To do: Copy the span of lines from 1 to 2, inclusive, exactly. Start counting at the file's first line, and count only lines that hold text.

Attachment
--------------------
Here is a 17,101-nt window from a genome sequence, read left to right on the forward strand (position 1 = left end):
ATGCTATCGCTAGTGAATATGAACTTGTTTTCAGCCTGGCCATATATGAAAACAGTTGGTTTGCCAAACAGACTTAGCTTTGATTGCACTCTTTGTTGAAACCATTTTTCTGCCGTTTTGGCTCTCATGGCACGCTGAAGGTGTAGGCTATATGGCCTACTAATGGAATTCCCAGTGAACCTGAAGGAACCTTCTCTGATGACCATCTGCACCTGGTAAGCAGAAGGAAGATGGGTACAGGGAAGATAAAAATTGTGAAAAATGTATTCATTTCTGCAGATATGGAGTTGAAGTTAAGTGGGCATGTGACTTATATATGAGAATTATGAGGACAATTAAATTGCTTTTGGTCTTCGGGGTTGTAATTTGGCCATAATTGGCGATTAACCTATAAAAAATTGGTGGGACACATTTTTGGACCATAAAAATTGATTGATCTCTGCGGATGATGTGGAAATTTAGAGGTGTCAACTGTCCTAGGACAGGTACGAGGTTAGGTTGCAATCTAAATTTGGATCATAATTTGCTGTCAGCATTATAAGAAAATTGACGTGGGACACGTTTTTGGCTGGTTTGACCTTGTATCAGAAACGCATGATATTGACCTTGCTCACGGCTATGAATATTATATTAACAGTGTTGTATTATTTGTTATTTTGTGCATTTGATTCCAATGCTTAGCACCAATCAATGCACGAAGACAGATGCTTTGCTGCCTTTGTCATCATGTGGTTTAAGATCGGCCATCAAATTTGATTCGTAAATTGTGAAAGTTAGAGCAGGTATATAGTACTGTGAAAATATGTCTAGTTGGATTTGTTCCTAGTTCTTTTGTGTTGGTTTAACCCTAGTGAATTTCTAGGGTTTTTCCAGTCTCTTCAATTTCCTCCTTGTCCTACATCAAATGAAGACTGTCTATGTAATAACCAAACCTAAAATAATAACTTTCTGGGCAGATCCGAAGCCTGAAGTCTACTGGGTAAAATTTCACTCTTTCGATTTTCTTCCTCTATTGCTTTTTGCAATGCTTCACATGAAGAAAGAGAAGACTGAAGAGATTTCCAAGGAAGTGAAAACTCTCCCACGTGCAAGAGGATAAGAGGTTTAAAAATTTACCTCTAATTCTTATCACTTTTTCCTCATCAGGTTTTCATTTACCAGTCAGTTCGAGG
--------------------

Here is a 17,101-nt window from a genome sequence, read left to right on the forward strand (position 1 = left end):
ATGCTATCGCTAGTGAATATGAACTTGTTTTCAGCCTGGCCATATATGAAAACAGTTGGTTTGCCAAACAGACTTAGCTTTGATTGCACTCTTTGTTGAAACCATTTTTCTGCCGTTTTGGCTCTCATGGCACGCTGAAGGTGTAGGCTATATGGCCTACTAATGGAATTCCCAGTGAACCTGAAGGAACCTTCTCTGATGACCATCTGCACCTGGTAAGCAGAAGGAAGATGGGTACAGGGAAGATAAAAATTGTGAAAAATGTATTCATTTCTGCAGATATGGAGTTGAAGTTAAGTGGGCATGTGACTTATATATGAGAATTATGAGGACAATTAAATTGCTTTTGGTCTTCGGGGTTGTAATTTGGCCATAATTGGCGATTAACCTATAAAAAATTGGTGGGACACATTTTTGGACCATAAAAATTGATTGATCTCTGCGGATGATGTGGAAATTTAGAGGTGTCAACTGTCCTAGGACAGGTACGAGGTTAGGTTGCAATCTAAATTTGGATCATAATTTGCTGTCAGCATTATAAGAAAATTGACGTGGGACACGTTTTTGGCTGGTTTGACCTTGTATCAGAAACGCATGATATTGACCTTGCTCACGGCTATGAATATTATATTAACAGTGTTGTATTATTTGTTATTTTGTGCATTTGATTCCAATGCTTAGCACCAATCAATGCACGAAGACAGATGCTTTGCTGCCTTTGTCATCATGTGGTTTAAGATCGGCCATCAAATTTGATTCGTAAATTGTGAAAGTTAGAGCAGGTATATAGTACTGTGAAAATATGTCTAGTTGGATTTGTTCCTAGTTCTTTTGTGTTGGTTTAACCCTAGTGAATTTCTAGGGTTTTTCCAGTCTCTTCAATTTCCTCCTTGTCCTACATCAAATGAAGACTGTCTATGTAATAACCAAACCTAAAATAATAACTTTCTGGGCAGATCCGAAGCCTGAAGTCTACTGGGTAAAATTTCACTCTTTCGATTTTCTTCCTCTATTGCTTTTTGCAATGCTTCACATGAAGAAAGAGAAGACTGAAGAGATTTCCAAGGAAGTGAAAACTCTCCCACGTGCAAGAGGATAAGAGGTTTAAAAATTTACCTCTAATTCTTATCACTTTTTCCTCATCAGGTTTTCATTTACCAGTCAGTTCGAGG